Editas Medicine, Inc. (EDIT) and Allegan plc (AGN) announced they have dosed the first patient in a Phase I/II study called BRILLIANCE to evaluate their CRISPR-based candidate, AGN-151587 (EDIT-101), in patients with Leber congenital amaurosis 10 (LCA10), an inherited form of blindness. A historical milestone as for the first time a patient’s genes are actually modified within the body—in vivo treatment. Until now , gene editing operated on a ex vivo basis—targeted cells are taken from the patient, modified and thereafter returned. This pathbreaking study assesses EDIT-101 on 18 LCA patients.
LCA10 (Leber congenital amaurosis 10) is an eye disorder that primarily affects the retina, which is the specialized tissue at the back of the eye that detects light and color. People with this disorder typically have severe visual impairment beginning in infancy. The visual impairment tends to be stable, although it may worsen very slowly over time. Leber congenital amaurosis occurs in 2 to 3 per 100,000 newborns. It is one of the most common causes of blindness in children. Currently, there are no approved therapies for treating LCA10. The sponsors/collaborators believe that as there is significant unmet need, the two can reap large profits from this drug if successfully commercialized.
The study, sponsored by Allergan and collaborator Editas, evaluates the safety, tolerability and efficacy of a single escalating doses of AGN-151587 (EDIT-101) administered via subretinal injection in participants with LCA10 caused by a homozygous or compound heterozygous mutation involving c.2991+1655A>G in intron 26 of the CEP290 gene (“LCA10-IVS26”).
This study is being conducted at the following research sites: Bascom Palmer Eye Institute, Miami, FL; Massachusetts Eye and Ear Infirmary, Boston, MA; W.K. Kellogg Eye Center, University of Michigan, Ann Arbor, MI and Casey Eye Institute—OSHU, Portland, OR.
Enrollment this study, known as BRILLIANCE, was initiated in July 2019. Representing a historical moment, the study is the first to evaluate a CRISPR genome editing medicine in vivo in LCA10 patients. The five-cohort study evaluates three dose levels of the drug EDIT-101—the lead candidate in Editas’ pipeline.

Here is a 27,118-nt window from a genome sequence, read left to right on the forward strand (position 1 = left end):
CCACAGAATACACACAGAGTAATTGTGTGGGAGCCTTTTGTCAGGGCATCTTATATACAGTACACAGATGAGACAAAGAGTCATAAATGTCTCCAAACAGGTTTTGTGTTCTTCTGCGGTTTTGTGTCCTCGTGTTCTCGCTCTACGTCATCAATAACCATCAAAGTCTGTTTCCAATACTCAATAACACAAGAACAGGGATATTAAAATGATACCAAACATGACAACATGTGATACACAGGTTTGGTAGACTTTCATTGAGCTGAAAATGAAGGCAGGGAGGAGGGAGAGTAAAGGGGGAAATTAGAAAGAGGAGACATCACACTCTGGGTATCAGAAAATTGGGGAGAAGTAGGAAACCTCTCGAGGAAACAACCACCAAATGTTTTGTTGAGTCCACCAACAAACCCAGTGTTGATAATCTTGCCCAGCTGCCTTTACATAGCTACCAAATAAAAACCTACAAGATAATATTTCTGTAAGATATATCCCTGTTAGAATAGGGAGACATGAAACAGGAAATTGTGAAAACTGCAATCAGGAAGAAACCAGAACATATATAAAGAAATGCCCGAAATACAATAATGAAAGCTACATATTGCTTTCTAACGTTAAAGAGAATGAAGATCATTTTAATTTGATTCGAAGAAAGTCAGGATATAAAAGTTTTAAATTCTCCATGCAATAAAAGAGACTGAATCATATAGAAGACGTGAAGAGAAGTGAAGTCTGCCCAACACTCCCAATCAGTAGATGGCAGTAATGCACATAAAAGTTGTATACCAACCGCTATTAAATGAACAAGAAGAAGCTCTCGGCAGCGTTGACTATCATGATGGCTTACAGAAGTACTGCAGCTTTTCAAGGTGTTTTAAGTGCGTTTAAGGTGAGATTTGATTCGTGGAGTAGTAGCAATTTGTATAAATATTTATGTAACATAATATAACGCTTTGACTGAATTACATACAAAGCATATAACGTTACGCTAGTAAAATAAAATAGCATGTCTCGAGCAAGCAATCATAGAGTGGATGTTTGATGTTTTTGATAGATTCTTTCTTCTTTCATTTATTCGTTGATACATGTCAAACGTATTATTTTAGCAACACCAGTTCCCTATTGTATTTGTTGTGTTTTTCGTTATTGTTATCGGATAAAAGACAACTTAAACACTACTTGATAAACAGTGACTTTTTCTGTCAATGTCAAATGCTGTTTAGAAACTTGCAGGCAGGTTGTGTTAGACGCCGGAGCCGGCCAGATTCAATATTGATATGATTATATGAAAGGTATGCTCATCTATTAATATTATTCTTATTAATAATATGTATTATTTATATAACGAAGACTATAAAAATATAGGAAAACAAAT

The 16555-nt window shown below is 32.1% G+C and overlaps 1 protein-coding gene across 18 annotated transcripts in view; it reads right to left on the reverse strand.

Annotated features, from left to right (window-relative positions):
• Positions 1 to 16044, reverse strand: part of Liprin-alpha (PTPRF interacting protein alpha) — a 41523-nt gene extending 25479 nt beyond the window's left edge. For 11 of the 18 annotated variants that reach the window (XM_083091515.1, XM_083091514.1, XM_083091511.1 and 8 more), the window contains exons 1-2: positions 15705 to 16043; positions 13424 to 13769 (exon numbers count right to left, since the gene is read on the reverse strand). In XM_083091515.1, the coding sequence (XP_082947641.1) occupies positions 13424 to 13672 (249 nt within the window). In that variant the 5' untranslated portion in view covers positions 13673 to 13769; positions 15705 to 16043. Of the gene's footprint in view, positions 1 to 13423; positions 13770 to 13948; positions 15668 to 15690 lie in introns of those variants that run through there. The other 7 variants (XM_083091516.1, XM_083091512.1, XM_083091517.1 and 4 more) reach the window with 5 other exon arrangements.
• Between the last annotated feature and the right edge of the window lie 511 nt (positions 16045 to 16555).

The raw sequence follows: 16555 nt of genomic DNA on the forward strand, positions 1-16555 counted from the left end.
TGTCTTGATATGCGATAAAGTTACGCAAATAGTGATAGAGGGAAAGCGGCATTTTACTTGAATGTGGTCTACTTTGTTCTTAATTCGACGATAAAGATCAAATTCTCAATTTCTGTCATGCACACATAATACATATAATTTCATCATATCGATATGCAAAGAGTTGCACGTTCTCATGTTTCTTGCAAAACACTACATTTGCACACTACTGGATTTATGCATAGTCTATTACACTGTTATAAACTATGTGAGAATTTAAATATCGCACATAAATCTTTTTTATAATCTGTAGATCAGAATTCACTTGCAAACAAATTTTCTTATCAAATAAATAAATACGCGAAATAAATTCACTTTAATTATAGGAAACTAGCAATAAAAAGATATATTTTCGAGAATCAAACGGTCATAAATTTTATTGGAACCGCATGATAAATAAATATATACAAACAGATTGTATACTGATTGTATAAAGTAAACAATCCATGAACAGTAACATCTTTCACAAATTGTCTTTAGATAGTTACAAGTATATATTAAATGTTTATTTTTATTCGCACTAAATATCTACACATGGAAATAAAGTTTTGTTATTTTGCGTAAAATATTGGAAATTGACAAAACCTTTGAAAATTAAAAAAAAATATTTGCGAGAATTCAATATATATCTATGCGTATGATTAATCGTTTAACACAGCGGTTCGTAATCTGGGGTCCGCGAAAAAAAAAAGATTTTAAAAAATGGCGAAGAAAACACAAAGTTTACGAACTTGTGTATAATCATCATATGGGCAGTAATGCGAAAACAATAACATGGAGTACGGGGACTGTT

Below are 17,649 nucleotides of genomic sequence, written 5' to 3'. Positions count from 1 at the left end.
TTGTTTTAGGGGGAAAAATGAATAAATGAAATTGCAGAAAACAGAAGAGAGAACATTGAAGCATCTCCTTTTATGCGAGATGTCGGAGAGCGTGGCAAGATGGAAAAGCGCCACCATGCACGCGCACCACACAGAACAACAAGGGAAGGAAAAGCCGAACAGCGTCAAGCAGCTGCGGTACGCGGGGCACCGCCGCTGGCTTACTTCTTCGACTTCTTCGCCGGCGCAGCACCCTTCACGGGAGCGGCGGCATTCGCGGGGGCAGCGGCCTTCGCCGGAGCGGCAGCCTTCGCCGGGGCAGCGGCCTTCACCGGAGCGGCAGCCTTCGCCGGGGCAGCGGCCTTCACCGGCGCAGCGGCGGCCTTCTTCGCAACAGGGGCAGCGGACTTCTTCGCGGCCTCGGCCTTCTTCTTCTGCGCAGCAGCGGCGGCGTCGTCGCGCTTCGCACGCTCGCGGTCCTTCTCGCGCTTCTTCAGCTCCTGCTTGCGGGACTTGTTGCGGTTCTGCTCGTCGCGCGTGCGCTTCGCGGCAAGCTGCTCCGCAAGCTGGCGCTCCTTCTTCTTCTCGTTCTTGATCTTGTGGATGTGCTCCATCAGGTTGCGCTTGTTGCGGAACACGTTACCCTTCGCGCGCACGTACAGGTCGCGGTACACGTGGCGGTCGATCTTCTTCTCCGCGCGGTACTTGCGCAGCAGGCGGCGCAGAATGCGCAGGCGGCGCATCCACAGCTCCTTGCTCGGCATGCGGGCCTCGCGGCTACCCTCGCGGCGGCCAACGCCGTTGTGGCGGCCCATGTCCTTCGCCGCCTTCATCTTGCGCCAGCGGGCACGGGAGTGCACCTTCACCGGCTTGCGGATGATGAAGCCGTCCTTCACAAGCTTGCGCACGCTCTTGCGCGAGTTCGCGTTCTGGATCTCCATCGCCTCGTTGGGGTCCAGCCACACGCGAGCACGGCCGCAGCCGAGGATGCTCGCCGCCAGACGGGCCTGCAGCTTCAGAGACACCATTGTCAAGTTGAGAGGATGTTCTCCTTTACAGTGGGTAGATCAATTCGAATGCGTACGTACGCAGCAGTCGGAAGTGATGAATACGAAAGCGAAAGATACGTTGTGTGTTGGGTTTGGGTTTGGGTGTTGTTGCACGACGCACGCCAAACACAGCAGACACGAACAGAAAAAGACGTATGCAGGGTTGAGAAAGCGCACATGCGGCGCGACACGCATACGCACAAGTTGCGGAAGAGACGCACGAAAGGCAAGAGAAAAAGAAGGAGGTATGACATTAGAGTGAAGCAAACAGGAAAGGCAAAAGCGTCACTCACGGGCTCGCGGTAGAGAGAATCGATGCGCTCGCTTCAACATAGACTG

What is EDIT-101?
This CRISPR-based candidate was developed by Editas as part of a strategic alliance and option agreement with Allergan. This agreement grants Allergan an option to license up to five of Editas Medicine’s genome editing programs for ocular diseases, including this drug. As Allergan exercised its exclusive rights to EDIT-101 in 2018, both of them will share profit/loss equally from any sales in the U.S. should it be successfully commercialized.
Another venture is developing an experimental product treating LCA10, currently conducting clinical trials—ProQR Therapeutics, N.V. (PRQR). They initiated a Phase II/III study on its candidate last year. Data from the study can be used for filing regulatory application seeking the candidate’s approval. An earlier approval to ProQr’s candidate will likely have an unfavorable impact on EDIT-101, reports Yahoo Finance.
Editas Medicine is a leading genome editing company focused on translating the power and potential of the CRISPR/Cas9 and CRISPR/Cpf1 (Cas12a) genome editing systems into a robust pipeline of medicines for people living with serious diseases around the world. Headquartered in Cambridge, MA, they have a significant presence in Boulder, CO.
Although the venture has huge promises and a number of strategic alliances, it burns through considerable finances. With losses of about $138 million and its market capitalization of $1.38 billion ($25.15 per share)m it needs large amounts of capital—however, it does posses $457 million cash in the bank.